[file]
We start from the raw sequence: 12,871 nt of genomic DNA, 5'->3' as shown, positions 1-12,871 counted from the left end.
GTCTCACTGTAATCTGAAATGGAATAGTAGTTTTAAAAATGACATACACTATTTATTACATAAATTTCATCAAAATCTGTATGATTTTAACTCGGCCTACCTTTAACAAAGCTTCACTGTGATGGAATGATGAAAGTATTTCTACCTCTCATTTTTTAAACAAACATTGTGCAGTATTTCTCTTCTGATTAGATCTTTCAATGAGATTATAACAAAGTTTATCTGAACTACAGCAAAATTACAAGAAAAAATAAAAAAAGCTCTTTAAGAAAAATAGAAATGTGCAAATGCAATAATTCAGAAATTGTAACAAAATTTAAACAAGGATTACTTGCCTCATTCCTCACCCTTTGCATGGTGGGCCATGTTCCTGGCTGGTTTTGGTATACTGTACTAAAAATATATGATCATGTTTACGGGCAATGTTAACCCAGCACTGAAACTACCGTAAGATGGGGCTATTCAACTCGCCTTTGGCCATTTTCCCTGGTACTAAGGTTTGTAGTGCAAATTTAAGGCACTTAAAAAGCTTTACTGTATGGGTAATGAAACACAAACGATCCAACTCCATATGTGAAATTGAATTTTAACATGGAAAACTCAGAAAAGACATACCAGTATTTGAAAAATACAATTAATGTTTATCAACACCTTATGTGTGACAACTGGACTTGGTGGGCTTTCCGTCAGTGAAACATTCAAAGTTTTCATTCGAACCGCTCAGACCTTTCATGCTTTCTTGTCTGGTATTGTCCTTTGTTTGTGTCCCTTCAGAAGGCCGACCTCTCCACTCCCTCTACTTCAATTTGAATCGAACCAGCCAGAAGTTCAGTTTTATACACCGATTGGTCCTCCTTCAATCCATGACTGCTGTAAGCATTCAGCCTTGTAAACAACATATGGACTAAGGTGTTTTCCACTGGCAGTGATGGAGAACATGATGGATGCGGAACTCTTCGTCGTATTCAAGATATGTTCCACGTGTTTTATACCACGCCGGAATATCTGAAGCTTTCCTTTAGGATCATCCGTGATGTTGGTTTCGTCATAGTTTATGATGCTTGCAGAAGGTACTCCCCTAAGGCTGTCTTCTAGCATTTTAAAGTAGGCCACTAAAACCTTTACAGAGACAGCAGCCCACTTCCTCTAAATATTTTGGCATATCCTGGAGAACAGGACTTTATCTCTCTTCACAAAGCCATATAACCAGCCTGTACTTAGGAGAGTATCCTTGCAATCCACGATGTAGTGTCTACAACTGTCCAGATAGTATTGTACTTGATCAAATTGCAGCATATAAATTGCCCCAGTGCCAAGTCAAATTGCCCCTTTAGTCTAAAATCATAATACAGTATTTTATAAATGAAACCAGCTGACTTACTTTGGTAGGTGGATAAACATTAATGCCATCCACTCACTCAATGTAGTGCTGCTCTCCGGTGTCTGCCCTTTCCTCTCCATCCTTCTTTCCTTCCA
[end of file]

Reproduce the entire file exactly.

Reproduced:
We start from the raw sequence: 12,871 nt of genomic DNA, 5'->3' as shown, positions 1-12,871 counted from the left end.
GTCTCACTGTAATCTGAAATGGAATAGTAGTTTTAAAAATGACATACACTATTTATTACATAAATTTCATCAAAATCTGTATGATTTTAACTCGGCCTACCTTTAACAAAGCTTCACTGTGATGGAATGATGAAAGTATTTCTACCTCTCATTTTTTAAACAAACATTGTGCAGTATTTCTCTTCTGATTAGATCTTTCAATGAGATTATAACAAAGTTTATCTGAACTACAGCAAAATTACAAGAAAAAATAAAAAAAGCTCTTTAAGAAAAATAGAAATGTGCAAATGCAATAATTCAGAAATTGTAACAAAATTTAAACAAGGATTACTTGCCTCATTCCTCACCCTTTGCATGGTGGGCCATGTTCCTGGCTGGTTTTGGTATACTGTACTAAAAATATATGATCATGTTTACGGGCAATGTTAACCCAGCACTGAAACTACCGTAAGATGGGGCTATTCAACTCGCCTTTGGCCATTTTCCCTGGTACTAAGGTTTGTAGTGCAAATTTAAGGCACTTAAAAAGCTTTACTGTATGGGTAATGAAACACAAACGATCCAACTCCATATGTGAAATTGAATTTTAACATGGAAAACTCAGAAAAGACATACCAGTATTTGAAAAATACAATTAATGTTTATCAACACCTTATGTGTGACAACTGGACTTGGTGGGCTTTCCGTCAGTGAAACATTCAAAGTTTTCATTCGAACCGCTCAGACCTTTCATGCTTTCTTGTCTGGTATTGTCCTTTGTTTGTGTCCCTTCAGAAGGCCGACCTCTCCACTCCCTCTACTTCAATTTGAATCGAACCAGCCAGAAGTTCAGTTTTATACACCGATTGGTCCTCCTTCAATCCATGACTGCTGTAAGCATTCAGCCTTGTAAACAACATATGGACTAAGGTGTTTTCCACTGGCAGTGATGGAGAACATGATGGATGCGGAACTCTTCGTCGTATTCAAGATATGTTCCACGTGTTTTATACCACGCCGGAATATCTGAAGCTTTCCTTTAGGATCATCCGTGATGTTGGTTTCGTCATAGTTTATGATGCTTGCAGAAGGTACTCCCCTAAGGCTGTCTTCTAGCATTTTAAAGTAGGCCACTAAAACCTTTACAGAGACAGCAGCCCACTTCCTCTAAATATTTTGGCATATCCTGGAGAACAGGACTTTATCTCTCTTCACAAAGCCATATAACCAGCCTGTACTTAGGAGAGTATCCTTGCAATCCACGATGTAGTGTCTACAACTGTCCAGATAGTATTGTACTTGATCAAATTGCAGCATATAAATTGCCCCAGTGCCAAGTCAAATTGCCCCTTTAGTCTAAAATCATAATACAGTATTTTATAAATGAAACCAGCTGACTTACTTTGGTAGGTGGATAAACATTAATGCCATCCACTCACTCAATGTAGTGCTGCTCTCCGGTGTCTGCCCTTTCCTCTCCATCCTTCTTTCCTTCCA